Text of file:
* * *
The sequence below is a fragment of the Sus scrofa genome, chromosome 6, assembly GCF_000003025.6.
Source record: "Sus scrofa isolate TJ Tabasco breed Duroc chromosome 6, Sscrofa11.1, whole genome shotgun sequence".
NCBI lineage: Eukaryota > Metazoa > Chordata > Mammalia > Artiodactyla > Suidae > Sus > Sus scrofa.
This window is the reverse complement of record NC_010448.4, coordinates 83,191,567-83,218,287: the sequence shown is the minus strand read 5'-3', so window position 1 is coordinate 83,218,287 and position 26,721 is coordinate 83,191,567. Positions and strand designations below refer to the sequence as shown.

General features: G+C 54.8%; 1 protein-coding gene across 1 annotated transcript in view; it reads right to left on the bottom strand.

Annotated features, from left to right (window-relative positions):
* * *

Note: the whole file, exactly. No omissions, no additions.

The sequence below is a fragment of the Sus scrofa genome, chromosome 6, assembly GCF_000003025.6.
Source record: "Sus scrofa isolate TJ Tabasco breed Duroc chromosome 6, Sscrofa11.1, whole genome shotgun sequence".
NCBI lineage: Eukaryota > Metazoa > Chordata > Mammalia > Artiodactyla > Suidae > Sus > Sus scrofa.
This window is the reverse complement of record NC_010448.4, coordinates 83,191,567-83,218,287: the sequence shown is the minus strand read 5'-3', so window position 1 is coordinate 83,218,287 and position 26,721 is coordinate 83,191,567. Positions and strand designations below refer to the sequence as shown.

General features: G+C 54.8%; 1 protein-coding gene across 1 annotated transcript in view; it reads right to left on the bottom strand.

Annotated features, from left to right (window-relative positions):